27th January 2016
I had recently undertaken a spontaneous trip to Amsterdam, the Netherlands. There were a few strong first-time impressions, which I want to document before they fade.
The strongest first impression is from the check in and check out system in trams (and, likely, other public transportation nets). Tickets are all NFC-based, and you must swipe/touch special verifying devices upon entering and exiting a tram. If your ticket is valid, green light and a sound tone will notify you (and everyone around you) about this. If your ticket is no longer valid, you’ll get red light and a different (louder also? not sure) sound.
These chipcards come in a variety of forms: non-reloadable cards for 1/24/48/etc hours (from the moment of the 1st check in), anonymous reloadable cards, and other card types.
Upon entering a tram with an invalid (train ) ticket, we were greeted by… a woman in a cage! She was selling tickets to those who didn’t have them. It was already late evening, but she was smiling a lot and also tried to figure out if we really need just a 1h ticket, or if a multi-day ticket would be better for us.
I am not entirely sure why checking out is necessary, other than for collecting loads of data on passenger flows (oh, sweet sweet data to analyze!). I also haven’t checked what happens if your ticket runs out while you are in a tram: will it fail to check out, forcing you to buy another one? Most likely not: should still let you out (there are actual tourniquets at tram exit doors).
Check in/out system itself is not a negative impression, it is just peculiar. A bit on the negative side is the density of video surveillance cameras everywhere, especially in/around shops. I am mostly positive about video surveillance in public places, but I’d still prefer these cameras to be less visible. A simple dark-glass semi-sphere on the ceiling is much better than 2-3 various-size and -shape cameras looking at you. (These cameras are often so different that you wonder if some of them are fake or if they were gradually installed over the years to cover more angles.)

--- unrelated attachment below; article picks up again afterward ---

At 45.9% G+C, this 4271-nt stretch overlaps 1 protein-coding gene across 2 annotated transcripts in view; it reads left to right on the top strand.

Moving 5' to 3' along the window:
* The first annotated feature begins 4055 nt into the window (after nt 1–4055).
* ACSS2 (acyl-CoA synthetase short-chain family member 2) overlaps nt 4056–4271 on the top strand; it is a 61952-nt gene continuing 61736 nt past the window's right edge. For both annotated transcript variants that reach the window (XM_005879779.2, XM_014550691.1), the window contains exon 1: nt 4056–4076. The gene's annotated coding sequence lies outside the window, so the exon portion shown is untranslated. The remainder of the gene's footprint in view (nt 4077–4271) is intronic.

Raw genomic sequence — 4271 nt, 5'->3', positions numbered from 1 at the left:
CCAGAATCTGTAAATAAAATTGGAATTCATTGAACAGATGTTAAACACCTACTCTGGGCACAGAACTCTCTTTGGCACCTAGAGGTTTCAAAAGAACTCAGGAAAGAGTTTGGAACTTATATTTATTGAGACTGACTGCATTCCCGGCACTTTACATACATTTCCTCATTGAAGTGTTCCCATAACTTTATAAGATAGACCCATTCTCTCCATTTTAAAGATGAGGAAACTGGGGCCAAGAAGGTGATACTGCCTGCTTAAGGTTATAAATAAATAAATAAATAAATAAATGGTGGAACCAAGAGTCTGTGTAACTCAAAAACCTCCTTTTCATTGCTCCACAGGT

But video surveillance density wasn’t really the 2nd impression, more like an afterthought or 3rd/4th impression. The 2nd biggest impression is that of the people. Smiling and happy-looking people everywhere! It does feel like a big difference to a place where I live in Germany. Even at the restaurants, it seems much more likely to be greeted and served with huge friendly, relaxed smiles in Amsterdam than in Saarbrücken. A few days is not enough to be totally sure… It could be that Christmas holidays contributed to this overall happiness that I’ve observed. It could also be that most of the smiling/happy people on the streets were tourists like me, enjoying their vacations. This still contributes to the city’s atmosphere, so I guess it is not too important what the real cause of happiness is
Speaking of tourists, hordes of them! Everywhere! I do not even want to think how Amsterdam looks in the high tourist season in summer – could be not so happy anymore. At least during Christmas time I had only seen highly positive and patient attitude towards tourists – maybe except when tourists walk on the bicycle lanes
The city itself is gorgeous! Looking at all the beauty I was only worried about lots and lots of tilted buildings and living conditions in them.
Speaking of beauty, women in Amsterdam do dress up very nicely, and seem to use lots of cosmetics (sometimes too much).
Just to round it up, I think art is at the heart of Amsterdam. It is everywhere – including the people. I’m lacking the words to define this more specifically in a concise manner. You have to visit it to feel this for yourself.
I hope I’ll visit Amsterdam again soon. There are some more shady parts of it which I haven’t yet explored